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Topic: Fractals
Replies: 29   Last Post: May 9, 1995 10:14 AM

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Tad Watanabe

Posts: 442
Registered: 12/6/04
Re: Fractals
Posted: May 8, 1995 9:53 AM
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I guess we have reached the point of fundamental disagreement. I do not
make such a generalization that disucssion of "advanced" topic is a
disguise for teacher's inability to teach.... I don't know how you can
get to such a conclusion after reading so many of very thoughtful
responses in this list.

I have no disagreement that problem solving is important, and there are
many interesting and worthwhile problems within arithmetic. And, I have
no objection to including those interesting problems in place of many
meaningless skills [when I say "meaningless," this is in reference to a
particular child at a particular juncture of his/her mathematical
learning - not a general condemnation of those skills].

I wonder what the real problems of your college students are. You seem
to think it is the kind of teaching that include discussion of fractals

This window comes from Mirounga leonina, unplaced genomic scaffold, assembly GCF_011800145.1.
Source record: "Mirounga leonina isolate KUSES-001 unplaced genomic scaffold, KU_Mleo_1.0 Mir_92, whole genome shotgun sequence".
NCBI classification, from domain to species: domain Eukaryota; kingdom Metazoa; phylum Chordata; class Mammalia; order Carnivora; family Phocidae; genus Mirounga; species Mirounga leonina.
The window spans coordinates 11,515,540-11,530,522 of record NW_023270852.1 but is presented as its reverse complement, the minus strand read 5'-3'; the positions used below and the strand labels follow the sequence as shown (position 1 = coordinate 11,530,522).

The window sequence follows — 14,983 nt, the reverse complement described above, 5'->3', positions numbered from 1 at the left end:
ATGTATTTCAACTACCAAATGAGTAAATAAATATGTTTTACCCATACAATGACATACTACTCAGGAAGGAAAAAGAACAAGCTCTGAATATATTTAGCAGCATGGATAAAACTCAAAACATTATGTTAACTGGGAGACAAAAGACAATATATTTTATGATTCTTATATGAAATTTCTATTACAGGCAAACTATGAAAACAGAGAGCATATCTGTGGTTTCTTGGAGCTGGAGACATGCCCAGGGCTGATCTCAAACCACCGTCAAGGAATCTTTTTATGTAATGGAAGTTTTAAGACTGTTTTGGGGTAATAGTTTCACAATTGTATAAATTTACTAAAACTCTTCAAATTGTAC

and other interesting "advanced" mathematics ideas because teachers
cannot teach the basic arithmetic. Is it really the case? Have you
asked, systematically, your students what their k-12 mathematics
teaching/learning was like?

Tad Watanabe
Towson State University
Towson, Maryland

On Mon, 8 May 1995, Andrei TOOM wrote:
> I am sure that in many cases discussion of fractals or something
> `advanced' like that in middle schools actually is a disguise
> for the teacher's inability to teach students to solve
> elementary, but substantial problems.

> snip snip snip

> I do not agree with you, and this is important.
> Arithmetics IS mathematics, or, more exactly, can be.
> There are very good arithmetical problems and every human being
> in this century MUST go through an experience of SOLVING
> (rather than just DISCUSSING) them.
> Too many of my (college) students have not had enough of
> this experience and this seems to be the main root of
> their further difficulties.
> Andrei

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